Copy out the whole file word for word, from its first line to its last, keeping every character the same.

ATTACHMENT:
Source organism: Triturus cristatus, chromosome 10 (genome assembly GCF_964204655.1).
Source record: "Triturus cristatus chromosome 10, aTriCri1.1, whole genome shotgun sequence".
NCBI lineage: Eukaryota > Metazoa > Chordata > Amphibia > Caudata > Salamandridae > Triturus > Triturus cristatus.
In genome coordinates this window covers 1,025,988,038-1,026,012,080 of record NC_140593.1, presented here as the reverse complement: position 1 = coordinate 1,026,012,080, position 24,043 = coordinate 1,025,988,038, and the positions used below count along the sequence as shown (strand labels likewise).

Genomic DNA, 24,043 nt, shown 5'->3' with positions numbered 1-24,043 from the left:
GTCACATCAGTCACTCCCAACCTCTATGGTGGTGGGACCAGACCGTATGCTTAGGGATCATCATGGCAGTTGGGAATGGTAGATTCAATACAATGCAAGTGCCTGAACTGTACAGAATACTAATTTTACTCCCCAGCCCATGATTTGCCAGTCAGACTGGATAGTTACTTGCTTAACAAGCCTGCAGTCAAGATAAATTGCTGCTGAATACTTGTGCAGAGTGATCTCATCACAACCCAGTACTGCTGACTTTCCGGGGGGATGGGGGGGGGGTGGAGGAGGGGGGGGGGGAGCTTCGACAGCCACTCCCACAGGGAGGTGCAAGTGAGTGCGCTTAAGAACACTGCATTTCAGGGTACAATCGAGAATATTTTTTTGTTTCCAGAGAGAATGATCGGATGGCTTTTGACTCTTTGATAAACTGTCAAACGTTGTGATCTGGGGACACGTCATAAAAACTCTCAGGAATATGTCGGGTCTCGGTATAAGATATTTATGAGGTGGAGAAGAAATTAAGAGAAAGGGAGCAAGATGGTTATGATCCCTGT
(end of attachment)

Source organism: Triturus cristatus, chromosome 10 (genome assembly GCF_964204655.1).
Source record: "Triturus cristatus chromosome 10, aTriCri1.1, whole genome shotgun sequence".
NCBI lineage: Eukaryota > Metazoa > Chordata > Amphibia > Caudata > Salamandridae > Triturus > Triturus cristatus.
In genome coordinates this window covers 1,025,988,038-1,026,012,080 of record NC_140593.1, presented here as the reverse complement: position 1 = coordinate 1,026,012,080, position 24,043 = coordinate 1,025,988,038, and the positions used below count along the sequence as shown (strand labels likewise).

Genomic DNA, 24,043 nt, shown 5'->3' with positions numbered 1-24,043 from the left:
GTCACATCAGTCACTCCCAACCTCTATGGTGGTGGGACCAGACCGTATGCTTAGGGATCATCATGGCAGTTGGGAATGGTAGATTCAATACAATGCAAGTGCCTGAACTGTACAGAATACTAATTTTACTCCCCAGCCCATGATTTGCCAGTCAGACTGGATAGTTACTTGCTTAACAAGCCTGCAGTCAAGATAAATTGCTGCTGAATACTTGTGCAGAGTGATCTCATCACAACCCAGTACTGCTGACTTTCCGGGGGGATGGGGGGGGGGTGGAGGAGGGGGGGGGGGAGCTTCGACAGCCACTCCCACAGGGAGGTGCAAGTGAGTGCGCTTAAGAACACTGCATTTCAGGGTACAATCGAGAATATTTTTTTGTTTCCAGAGAGAATGATCGGATGGCTTTTGACTCTTTGATAAACTGTCAAACGTTGTGATCTGGGGACACGTCATAAAAACTCTCAGGAATATGTCGGGTCTCGGTATAAGATATTTATGAGGTGGAGAAGAAATTAAGAGAAAGGGAGCAAGATGGTTATGATCCCTGT